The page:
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$1500-2000 to spend on a set of copper pots what would you buy?

Tin or SS? A set or pieces? Mauviel 2.5 or Bourgeat? French or American made?* I am replacing my Calphalon hard anodized sets completely and my husband has offered to spring for copper as long as I can keep it in the $1500-2000 range. I realize that I may need to purchase other pieces along the way but I want to get enough of a set now that I can pass on what I have to my son who is leaving for college next year (better to have the Calphalon hand me downs than nothing) and not have to mix and match. I cook for 4 most days but like to do a lot of entertaining. I am, what I like to think of as, an above average cook but not a professional chef by any means. I probably know very little actual "technique" and just cook in the pan/pot that seems right so please tell me why you recommend a certain item (such as a stew pot for chili, etc.). I have a dutch oven and three cast iron skillets of different sizes already and I can hold on to my roasting pan for hoildays and such as my son definitely won't be needing that anytime soon. Thank you ahead of time to those that respond. I have been lurking for a while and finally decided to post a bit and I see that there are several of you that are vey helpful and kind with suggestions!

*I ask this because I prefer to buy anything I can American made if the quality is there but I cannot really find much info on the Hammersmith copperware adn though I emailed the company with questions I haven't heard back yet. As for Falk, I just don't like the brushed copper. I understand that they are easier to keep looking nice but I prefer the shiny finish of the Mauviel or even the hammered pieces. I know, I sound like a monkey "shiny, shiny!" That's what I like and these pots will be pretty well on display as my kitchen has hit capacity for storage (pot rack or behind glass panel cabinet doors).

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    1. Hi, mandy:

      Oooh, spending somebody else's money... Doesn't get much better than that!

      For $1500-$2000 you can do really well. I think the Hammersmith pans are quite nice, and considering their retinning guarantee, quality, and USA manufacture, they are actually a bargain. I'm surprised Mac or Jeff haven't gotten back to you. Did you email them at http://www.brooklyncoppercookware.com/ ?

      For just a little more than $1500, you could get their 6Q casserole, the 11" saute, and 1.5 and 3.25Q saucepans. If you add the 9" gratin, it'd be $1735, and for the full $2000 you could add either the larger gratin or the smaller saute. I would suggest the pans in the order of priority listed. In fact, if you would be ordering so many pieces, it wouldn't hurt to ask them for some discount (or maybe free lids for saucepans and saute).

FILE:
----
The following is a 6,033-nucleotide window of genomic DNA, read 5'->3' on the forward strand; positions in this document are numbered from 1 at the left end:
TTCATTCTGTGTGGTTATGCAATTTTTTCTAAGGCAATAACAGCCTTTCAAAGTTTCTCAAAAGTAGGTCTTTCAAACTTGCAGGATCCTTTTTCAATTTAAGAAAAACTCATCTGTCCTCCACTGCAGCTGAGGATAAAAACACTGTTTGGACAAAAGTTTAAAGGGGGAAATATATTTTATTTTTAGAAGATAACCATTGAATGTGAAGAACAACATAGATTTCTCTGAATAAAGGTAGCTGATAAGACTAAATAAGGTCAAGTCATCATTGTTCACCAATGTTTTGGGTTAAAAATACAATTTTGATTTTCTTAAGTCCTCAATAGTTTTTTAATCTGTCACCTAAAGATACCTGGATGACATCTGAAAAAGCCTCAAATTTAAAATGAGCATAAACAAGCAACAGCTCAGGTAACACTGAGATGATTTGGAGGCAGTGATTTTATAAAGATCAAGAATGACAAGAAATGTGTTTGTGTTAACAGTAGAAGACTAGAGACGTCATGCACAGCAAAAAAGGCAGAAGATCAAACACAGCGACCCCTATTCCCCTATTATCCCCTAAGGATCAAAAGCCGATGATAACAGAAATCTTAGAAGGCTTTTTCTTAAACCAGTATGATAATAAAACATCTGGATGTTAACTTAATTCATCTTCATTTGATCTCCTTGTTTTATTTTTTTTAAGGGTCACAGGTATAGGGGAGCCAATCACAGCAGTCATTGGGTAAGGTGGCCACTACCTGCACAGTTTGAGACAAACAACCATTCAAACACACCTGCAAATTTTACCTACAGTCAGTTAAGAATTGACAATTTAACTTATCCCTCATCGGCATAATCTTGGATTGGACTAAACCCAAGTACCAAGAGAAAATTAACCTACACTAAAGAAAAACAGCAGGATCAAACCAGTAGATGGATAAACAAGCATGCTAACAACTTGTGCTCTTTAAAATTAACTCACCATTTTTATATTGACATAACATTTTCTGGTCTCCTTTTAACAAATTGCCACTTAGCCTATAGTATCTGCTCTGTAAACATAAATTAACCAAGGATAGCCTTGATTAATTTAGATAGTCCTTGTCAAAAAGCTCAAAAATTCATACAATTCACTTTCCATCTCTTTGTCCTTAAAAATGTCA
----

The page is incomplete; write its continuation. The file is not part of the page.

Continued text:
That's for tinned (which I prefer). By the time you order tinned pans from Dehillerin or Mazzetti, the shipping would kill you. But buy USA if you can, I say. The alternative is to wait for a large set of vintage pieces to come up on eBay. They do come up, but not frequently.

      For SS-lined, your choices are basically Falk, Bourgeat and Mauviel. They are all very good. I don't like the Mauviel handles. The Falk are OK, and the Bourgeat are nice. But these bimetal pans can delaminate and salt-pit, and if that happens then you're sunk--no repair possible. Is it important to you to use metal utensils or to scour the interiors with abrasives? If so, go with the bimetal pans. The 8-pc. (really only 4 pans) Bourgeat set is available for $1320, but it doesn't have a saute and only one saucepan; but the rondeau is nice, and it has a saucier.

      If you like Falk but hate the finish, something to consider is either (a) asking Michael Harp if he'll special-order you a set that is not brushed; or (b) having the finish polished out after purchase. I think in either case you'd have to pay someone to mirror-finish.

      Have Fun,
      Aloha,
      Kaleo

      7 Replies
      1. re: kaleokahu

        Hi Kaleokahu, I was hoping you would reply ;) I emailed Hammersmith through their website and called but no one answered the phone? In fairness it may have been closing time when I called (after 5pm). I will try again in the morning. I am really feeling the pull of Hammersmith as I do my best to buy local and American if the quality is there. I would like to know what custom items they can do also. If I do not go with Hammersmith it will probably be Mauviel. I'm just not feeling the Falk. The list of pans you gave is very close to what I wanted so I'm glad to know I am on the right track! Retinning doesn't scare me, I accept that as part of it but my husband seems to think SS is the way to go (though he doesn't cook at all) because it sounds no/low maintenance. Thank you so much for your help!